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Should You Rent or Should You Buy? Trulia Maps the Question

Real estate website Trulia has released its most recent Rent vs Buy report, breaking down the value proposition of buying a home relative to renting one for cities around the country.
May 14, 2015, 8am PDT | James Brasuell | @CasualBrasuell
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Ana Swanson shares the findings of a recent study finding that around most of the country, buying will still cost less over the long term than renting. Swanson writes: "If you buy a home with a traditional 20 percent down payment and a 30-year mortgage, on average it will cost about one-third less than renting a similar home around the U.S., according to a new report from Trulia, a real estate site."

According to Swanson's explanation of the study, there are two primary reasons to explain the value of buying compared to renting. "One is cheaper mortgage rates, which have decreased from 4.5 percent in 2014 to 3.87 percent as of April 15. Another is that the growth in home prices over the last year — 3.9 percent — wasn’t much larger than the 3.7 percent gain in rents." According to the report, many of the best places to gain value by buying instead of renting are located in the South, including Sarasota, Florida; Fort Myers, Florida; Baton Rouge, Louisiana; New Orleans; and Miami.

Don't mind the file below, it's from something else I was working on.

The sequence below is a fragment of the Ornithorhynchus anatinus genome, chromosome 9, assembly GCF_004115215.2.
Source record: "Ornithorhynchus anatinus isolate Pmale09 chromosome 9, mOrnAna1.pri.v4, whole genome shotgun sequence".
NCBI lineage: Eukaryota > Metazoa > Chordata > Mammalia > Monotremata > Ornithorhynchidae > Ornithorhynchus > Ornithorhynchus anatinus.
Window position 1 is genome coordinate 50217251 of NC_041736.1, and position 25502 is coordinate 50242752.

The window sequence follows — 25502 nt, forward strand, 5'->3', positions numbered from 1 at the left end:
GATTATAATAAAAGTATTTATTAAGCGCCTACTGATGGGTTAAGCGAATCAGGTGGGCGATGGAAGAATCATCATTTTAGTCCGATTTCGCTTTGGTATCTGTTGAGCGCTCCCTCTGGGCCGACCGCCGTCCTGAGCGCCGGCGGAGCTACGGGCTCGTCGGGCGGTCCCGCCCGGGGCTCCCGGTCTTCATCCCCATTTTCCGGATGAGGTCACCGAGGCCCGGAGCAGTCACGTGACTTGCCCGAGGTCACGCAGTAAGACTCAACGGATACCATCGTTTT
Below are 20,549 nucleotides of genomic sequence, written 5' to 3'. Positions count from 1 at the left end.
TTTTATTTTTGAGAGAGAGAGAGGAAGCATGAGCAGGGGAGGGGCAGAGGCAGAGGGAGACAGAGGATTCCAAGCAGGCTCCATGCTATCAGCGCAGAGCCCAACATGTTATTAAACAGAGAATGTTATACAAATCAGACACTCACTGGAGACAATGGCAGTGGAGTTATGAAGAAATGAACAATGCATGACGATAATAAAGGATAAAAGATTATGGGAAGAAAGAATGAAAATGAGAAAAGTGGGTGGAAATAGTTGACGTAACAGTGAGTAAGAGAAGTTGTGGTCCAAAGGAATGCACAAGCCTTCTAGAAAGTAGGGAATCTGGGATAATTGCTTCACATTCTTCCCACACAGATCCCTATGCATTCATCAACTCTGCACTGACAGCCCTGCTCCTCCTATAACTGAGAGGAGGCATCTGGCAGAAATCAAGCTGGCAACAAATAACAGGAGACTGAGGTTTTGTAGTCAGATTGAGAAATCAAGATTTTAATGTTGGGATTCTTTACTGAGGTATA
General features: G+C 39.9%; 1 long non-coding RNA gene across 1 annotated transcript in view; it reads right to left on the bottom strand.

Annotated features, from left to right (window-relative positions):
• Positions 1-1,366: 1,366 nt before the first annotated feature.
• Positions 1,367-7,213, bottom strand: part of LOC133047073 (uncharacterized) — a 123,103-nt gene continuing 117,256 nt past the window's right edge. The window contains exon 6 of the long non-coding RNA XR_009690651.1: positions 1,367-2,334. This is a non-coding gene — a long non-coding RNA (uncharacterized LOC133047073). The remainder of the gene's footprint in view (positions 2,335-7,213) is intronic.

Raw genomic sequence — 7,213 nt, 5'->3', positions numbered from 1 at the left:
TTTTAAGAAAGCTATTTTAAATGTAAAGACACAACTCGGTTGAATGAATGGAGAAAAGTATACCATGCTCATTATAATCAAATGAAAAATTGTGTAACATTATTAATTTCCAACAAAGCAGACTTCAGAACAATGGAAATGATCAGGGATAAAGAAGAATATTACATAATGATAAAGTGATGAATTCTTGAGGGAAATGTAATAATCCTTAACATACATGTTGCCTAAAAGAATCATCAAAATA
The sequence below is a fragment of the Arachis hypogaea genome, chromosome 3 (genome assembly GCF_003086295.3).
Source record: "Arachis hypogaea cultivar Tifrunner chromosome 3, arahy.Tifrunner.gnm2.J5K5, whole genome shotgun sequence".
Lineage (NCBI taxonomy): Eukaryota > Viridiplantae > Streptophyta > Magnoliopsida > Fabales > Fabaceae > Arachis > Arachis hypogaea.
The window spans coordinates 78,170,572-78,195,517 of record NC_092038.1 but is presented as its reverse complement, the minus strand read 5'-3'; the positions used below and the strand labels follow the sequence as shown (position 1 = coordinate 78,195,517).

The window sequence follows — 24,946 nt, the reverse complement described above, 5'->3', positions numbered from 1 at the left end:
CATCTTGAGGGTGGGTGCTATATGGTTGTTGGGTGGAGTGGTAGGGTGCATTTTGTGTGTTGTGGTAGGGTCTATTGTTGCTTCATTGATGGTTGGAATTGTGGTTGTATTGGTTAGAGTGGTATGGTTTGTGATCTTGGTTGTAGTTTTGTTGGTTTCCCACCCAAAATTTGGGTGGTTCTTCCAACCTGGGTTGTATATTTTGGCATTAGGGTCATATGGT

A post on the Trulia website by Ralph McLaughlin approaches the report from the other angle—why renting is the better value in places like Honolulu or New York City. The post provides the details on the findings of the report, but the headline pins culpability for the lack of value in buying on homeowners associations. Well into the article, McLaughlin backs up the point: "When we factor in the median HOA fee, the buying advantage almost disappears in some markets. In the New York metro area, buying a home becomes just 4% cheaper than renting, compared with 27% cheaper without the fee. And in the Honolulu metro, renting actually enjoys a 1% advantage when HOA fees are considered."

An interactive map helps break down the findings of the report to the local level.

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Published on Wednesday, May 13, 2015 in The Washington Post - Wonkblog
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